Crucial error by NHS regulator – CQC must act now to regain public confidence

2020health press release

Crucial error by NHS regulator –  CQC must act now to regain public confidence

Commenting on the news that CQC have hidden the names of staff involved in covering up an internal review into poor inspections of a hospital in Cumbria:

Julia Manning says

“Given that the CQC destroyed an internal report that reflected badly on themselves, the public can only conclude that the CQC are still more concerned about their reputation (or historically Ministerial pressure to look good) than patient safety.

Only those who have lost children or young parents can know the incomparable grief experienced by those families. Yet this grief has been compounded by obfuscation, rebuffs and opacity. A culture of fear, paternalism and concealment still stalk the corridors and wards of the NHS, and as we now know, in the NHS regulator the Care Quality Commission (CQC) as well. It is only due to the campaigning by these families (again as we saw in Mid-Staffs) that is bringing the truth to light. Accountability is nowhere to be seen in the NHS.”

The culture of the NHS, and now it is clear, the regulator too, needs to change radically. There are some easy solutions that should start today:

  • NHS Trust’s case reviews should be open, include patients and all affected parties, not private board meetings. Only then will there be a chance for candour, learning and timely apologies. Most people just want to know the truth and can forgive errors if they know they have been listened to and the errors dealt with.
  • Those found to have deliberately hidden evidence or covered up should be subject to police investigation. Endless internal investigations and public inquiries delay justice and drive the growing spend on NHS litigation.
  • CQC are putting new systems in place – but this needs to be more transparent with a ‘then and now’ for the public to see, and a fail-safe, on-line, open-view system for responding to public concerns should be on their website.
  • CQC should publically sack their lawyers who advised them to redact names from the report.
  • The CQC managers who ordered the internal report to be destroyed should be sacked if still employed, and their actions reviewed for possible obstruction of justice. Babies died and their parents are still in the dark as to many of the details. Jeremy Hunt should personally ensure that this happens.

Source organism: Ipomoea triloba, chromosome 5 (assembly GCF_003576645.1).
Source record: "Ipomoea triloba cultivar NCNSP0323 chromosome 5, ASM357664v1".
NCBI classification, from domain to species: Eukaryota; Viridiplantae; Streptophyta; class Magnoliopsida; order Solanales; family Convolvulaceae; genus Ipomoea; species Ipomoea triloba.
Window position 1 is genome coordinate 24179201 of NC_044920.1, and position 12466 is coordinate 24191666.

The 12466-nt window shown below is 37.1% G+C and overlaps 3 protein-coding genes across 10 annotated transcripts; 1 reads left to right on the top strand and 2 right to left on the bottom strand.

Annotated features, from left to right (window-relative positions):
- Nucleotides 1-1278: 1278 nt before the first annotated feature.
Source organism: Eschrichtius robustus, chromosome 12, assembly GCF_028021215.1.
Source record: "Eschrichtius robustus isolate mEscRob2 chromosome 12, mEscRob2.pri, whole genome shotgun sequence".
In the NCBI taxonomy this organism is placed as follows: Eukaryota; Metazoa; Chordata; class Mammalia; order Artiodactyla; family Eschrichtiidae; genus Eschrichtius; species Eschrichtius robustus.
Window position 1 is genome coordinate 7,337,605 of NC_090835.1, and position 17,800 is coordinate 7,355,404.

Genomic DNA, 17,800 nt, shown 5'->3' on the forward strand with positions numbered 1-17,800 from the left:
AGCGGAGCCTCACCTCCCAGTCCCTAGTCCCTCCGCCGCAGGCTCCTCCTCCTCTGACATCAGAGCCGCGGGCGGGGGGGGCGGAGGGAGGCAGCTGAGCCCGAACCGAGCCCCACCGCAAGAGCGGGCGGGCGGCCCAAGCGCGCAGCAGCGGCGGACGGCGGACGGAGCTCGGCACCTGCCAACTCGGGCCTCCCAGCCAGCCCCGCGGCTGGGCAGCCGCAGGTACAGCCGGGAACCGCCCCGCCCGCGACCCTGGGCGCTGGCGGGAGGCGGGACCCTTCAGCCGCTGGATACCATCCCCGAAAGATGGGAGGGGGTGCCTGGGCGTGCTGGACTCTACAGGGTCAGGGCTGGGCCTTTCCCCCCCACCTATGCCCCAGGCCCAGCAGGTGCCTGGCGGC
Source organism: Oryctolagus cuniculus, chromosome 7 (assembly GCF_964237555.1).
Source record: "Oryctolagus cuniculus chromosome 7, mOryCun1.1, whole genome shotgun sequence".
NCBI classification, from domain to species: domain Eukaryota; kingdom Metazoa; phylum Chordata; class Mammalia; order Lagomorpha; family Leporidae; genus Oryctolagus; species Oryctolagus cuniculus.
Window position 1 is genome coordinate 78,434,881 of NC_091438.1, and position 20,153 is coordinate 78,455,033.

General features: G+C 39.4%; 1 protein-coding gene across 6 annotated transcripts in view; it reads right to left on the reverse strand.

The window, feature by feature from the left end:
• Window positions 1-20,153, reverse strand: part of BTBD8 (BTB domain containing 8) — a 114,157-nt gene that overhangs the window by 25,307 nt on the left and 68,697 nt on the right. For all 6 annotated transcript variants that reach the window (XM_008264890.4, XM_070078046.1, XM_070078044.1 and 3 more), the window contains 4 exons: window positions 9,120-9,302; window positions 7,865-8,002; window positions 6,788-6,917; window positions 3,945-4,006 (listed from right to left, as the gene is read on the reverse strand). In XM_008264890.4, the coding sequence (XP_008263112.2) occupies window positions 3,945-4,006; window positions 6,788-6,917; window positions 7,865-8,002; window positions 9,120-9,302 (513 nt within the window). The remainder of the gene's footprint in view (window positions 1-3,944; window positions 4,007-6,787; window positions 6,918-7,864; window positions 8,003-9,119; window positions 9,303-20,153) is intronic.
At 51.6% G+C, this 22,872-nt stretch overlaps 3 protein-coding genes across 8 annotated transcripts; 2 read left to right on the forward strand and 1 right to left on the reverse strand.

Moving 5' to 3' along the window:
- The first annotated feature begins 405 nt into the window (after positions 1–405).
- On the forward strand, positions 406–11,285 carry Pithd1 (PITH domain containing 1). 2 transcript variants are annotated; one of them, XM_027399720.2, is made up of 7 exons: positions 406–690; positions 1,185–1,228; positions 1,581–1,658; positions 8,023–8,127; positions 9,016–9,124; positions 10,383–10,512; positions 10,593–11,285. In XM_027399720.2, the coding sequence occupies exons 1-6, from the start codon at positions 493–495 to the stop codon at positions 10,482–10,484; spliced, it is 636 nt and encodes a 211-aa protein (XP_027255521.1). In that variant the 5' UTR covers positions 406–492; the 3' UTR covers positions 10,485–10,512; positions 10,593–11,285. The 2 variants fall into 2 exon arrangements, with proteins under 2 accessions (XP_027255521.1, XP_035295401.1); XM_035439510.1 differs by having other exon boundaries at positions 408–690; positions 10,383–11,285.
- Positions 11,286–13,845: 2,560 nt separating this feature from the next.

• All NHS providers, Hospital, GPs etc need to be made legally responsible for safety. Accountability will mean nothing until this happens.


Note to Editors

1. For interviews, comment or further information please contact Julia Manning on 07973312358

2. is an independent, grass-roots, Think Tank passionate about creating a healthy society. We identify issues and bring informed people together to create these solutions. Please visit for more information and full publications. 

About Julia Manning

Julia is a social pioneer, writer and campaigner. She studied visual science at City University and became a member of the College of Optometrists in 1991, later specialising in visual impairment and diabetes. During her career in optometry, she lectured at City University, was a visiting clinician at the Royal Free Hospital and worked with Primary Care Trusts. She ran a domiciliary practice across south London and was a Director of the UK Institute of Optometry. Julia formed 20/20Health in 2006. Becoming an expert in digital health solutions, she led on the NHS–USA Veterans’ Health Digital Health Exchange Programme and was co-founder of the Health Tech and You Awards with Axa PPP and the Design Museum. Her research interests are now in harnessing digital to improve personal health, and she is a PhD candidate in Human Computer Interaction (HCI) at UCL. She is also dedicated to creating a sustainable Whole School Wellbeing Community model for schools that builds relationships, discovers assets and develops life skills. She is a member of the Royal Society of Medicine’s Digital Health Council. Julia has shared 2020health's research widely in the media (BBC News, ITV, Channel 5 News, BBC 1′s The Big Questions & Victoria Derbyshire, BBC Radio 4 Today, PM and Woman's Hour, LBC) and has taken part in debates and contributed to BBC’s Newsnight, Panorama, You and Yours and ITV’s The Week.
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